After a recent reboot of the NSLU2, we noticed a few days later the backups were not running anymore. Seems that after the reboot the 1st drive was recognized fine, but the 2nd was not. I was just about to reformat the 2nd drive but thought I should reboot one more time – that fixed it! The 2nd drive was recognized and I just had to re-setup the backup schedule.

I think if we continue to have issues, I may just take a weekend and install Unslung on it.


Dumb Devices Storing Data

Our devices are dumb. They are not very aware of each other, and they should be.

I was thinking about this after I got home from BarCampMadison, where we talked about storage solutions. The thing that really trigged it was that for about 3 minutes, I thought I lost my digital camera. While you freak out for a minute about losing an object, you also freak out (probably much worse) about losing the data.

What would be nice is a way for devices to talk to each other, and be able to sync and backup data without user intervention. So, I carry around a digital camera, a mobile phone, an iPod, and a laptop. What if the camera could easily communicate with the other devices and say “Hey, I have 30 new photos, who can store these for me?” The laptop might respond “I’m the primary device, I have all the digital photos, give them to me” and then some wireless magic (wifi, bluetooth) would be used to do the right thing.

No laptop present? Perhaps the iPod could say “I’ve got 10 gigs of free space, give me the photos, and I will give them to the master when I get in range and connect.” No iPod? The mobile phone could be the storage device. Meanwhile the phone is talking to the other devices and asking them to sync/backup the new data it has, “Hey iPod, store these new phone numbers I got in the last 4 hours.” And on and on…

The idea is really to spread your data far and wide. We talked about this a lot at BarCampMadison. The situation will only get worse as our digital lives create more and more bits we have to deal with. Those bits need to be saved, and synchornized, and backed up. Doesn’t it seem silly that I need to manually tell my computer to sync with my phone every morning? Shouldn’t they be smart enough to do that when they get in close range of each other? Yes, there can be conflicts in the data, but do all the easy stuff first, then ask me to resolve conflicts. Syncing the iPod is nice, but in the future I hope having to physically plug in a device to have that happen seems just silly. (Sure, today we have issues with wireless communication, large amounts of data, and battery life, but those are all problems we can solve.)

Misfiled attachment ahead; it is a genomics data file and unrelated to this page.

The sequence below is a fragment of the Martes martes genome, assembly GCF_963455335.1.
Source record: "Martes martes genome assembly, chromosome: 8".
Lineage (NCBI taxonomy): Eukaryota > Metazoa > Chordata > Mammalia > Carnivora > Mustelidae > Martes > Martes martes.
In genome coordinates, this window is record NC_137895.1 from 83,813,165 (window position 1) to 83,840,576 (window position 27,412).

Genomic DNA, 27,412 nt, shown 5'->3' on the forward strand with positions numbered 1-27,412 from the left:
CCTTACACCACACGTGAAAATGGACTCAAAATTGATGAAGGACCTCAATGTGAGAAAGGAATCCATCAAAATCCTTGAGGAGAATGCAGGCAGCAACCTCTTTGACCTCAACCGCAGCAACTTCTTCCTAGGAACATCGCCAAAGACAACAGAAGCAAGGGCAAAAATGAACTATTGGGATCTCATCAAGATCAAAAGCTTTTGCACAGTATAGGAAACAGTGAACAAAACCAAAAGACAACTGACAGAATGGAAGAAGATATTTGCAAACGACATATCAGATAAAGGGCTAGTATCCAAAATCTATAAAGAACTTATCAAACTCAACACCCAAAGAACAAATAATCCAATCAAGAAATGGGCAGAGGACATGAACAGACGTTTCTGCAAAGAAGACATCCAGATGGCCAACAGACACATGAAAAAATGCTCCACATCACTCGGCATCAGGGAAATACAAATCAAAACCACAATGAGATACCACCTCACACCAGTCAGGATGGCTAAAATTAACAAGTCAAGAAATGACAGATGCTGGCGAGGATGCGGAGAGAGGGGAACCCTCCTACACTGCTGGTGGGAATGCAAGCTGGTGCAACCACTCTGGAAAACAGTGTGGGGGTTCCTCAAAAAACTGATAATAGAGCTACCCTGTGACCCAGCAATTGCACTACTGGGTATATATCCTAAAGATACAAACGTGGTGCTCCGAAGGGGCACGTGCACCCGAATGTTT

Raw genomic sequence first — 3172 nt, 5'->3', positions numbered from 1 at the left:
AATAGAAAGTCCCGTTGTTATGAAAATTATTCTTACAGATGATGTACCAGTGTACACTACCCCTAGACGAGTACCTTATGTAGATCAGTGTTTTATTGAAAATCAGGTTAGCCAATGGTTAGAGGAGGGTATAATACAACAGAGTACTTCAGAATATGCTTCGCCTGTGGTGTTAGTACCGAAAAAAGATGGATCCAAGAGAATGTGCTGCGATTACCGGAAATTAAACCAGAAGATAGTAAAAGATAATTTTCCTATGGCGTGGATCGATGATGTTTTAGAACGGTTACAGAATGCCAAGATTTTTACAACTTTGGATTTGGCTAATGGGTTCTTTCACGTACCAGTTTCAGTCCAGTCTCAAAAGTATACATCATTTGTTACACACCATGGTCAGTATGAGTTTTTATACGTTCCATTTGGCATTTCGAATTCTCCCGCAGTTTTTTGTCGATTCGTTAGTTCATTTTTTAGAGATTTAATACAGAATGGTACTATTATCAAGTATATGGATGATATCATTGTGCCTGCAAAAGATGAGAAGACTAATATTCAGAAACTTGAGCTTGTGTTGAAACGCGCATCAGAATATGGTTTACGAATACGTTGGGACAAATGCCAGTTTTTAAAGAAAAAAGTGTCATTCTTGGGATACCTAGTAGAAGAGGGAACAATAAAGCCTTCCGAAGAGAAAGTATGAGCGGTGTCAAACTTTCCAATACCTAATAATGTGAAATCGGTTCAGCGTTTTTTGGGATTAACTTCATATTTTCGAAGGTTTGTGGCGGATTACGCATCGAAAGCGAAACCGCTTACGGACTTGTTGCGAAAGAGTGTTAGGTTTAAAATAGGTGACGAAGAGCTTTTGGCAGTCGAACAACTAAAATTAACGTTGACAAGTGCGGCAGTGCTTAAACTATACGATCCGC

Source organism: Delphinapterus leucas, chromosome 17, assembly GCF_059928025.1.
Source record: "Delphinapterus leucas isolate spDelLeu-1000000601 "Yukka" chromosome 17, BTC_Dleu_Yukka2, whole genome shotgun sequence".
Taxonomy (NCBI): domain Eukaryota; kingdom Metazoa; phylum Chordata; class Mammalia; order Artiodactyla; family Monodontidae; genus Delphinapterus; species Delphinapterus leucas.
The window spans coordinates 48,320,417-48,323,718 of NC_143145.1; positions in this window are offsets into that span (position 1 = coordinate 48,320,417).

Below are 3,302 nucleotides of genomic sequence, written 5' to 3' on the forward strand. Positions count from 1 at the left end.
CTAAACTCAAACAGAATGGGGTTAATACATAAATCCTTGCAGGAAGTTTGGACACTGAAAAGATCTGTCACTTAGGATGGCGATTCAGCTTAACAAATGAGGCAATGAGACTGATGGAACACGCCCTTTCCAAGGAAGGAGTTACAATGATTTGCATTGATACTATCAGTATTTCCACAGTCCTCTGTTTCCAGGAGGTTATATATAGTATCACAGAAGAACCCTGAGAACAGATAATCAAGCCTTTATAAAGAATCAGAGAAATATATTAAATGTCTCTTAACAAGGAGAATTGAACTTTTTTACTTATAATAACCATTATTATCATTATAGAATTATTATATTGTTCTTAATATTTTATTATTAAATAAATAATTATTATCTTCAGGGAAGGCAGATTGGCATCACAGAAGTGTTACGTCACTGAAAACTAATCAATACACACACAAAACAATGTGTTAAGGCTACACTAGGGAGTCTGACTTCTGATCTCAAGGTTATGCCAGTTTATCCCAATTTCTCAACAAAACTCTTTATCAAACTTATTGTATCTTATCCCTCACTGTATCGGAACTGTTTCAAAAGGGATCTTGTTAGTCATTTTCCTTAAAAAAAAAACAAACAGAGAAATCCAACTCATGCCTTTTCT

We have automated backup solutions for our regular computers, but these mobile devices we carry are getting more and more important, and holding more and more data, and we need to make sure we don’t just lose it all to the bit bucket.


BarCampMadison: Archive Your Life

For BarCampMadison, I’ve convinced Matthew Pickard to join me in leading a session titled Archive Your Life.

Last year Mark Pilgrim asked the question: "How do you back up 100 GB of data per year for 50 years? Or even 10 years?"

Does anyone have an answer yet? How can we even test possible solutions?

Matt and I have been archiving things. Things we created, and others have created. We plan to talk about what we’ve done, and what we want to do. Not just for us, but for the future. We believe you can write your own history. If you don’t who will?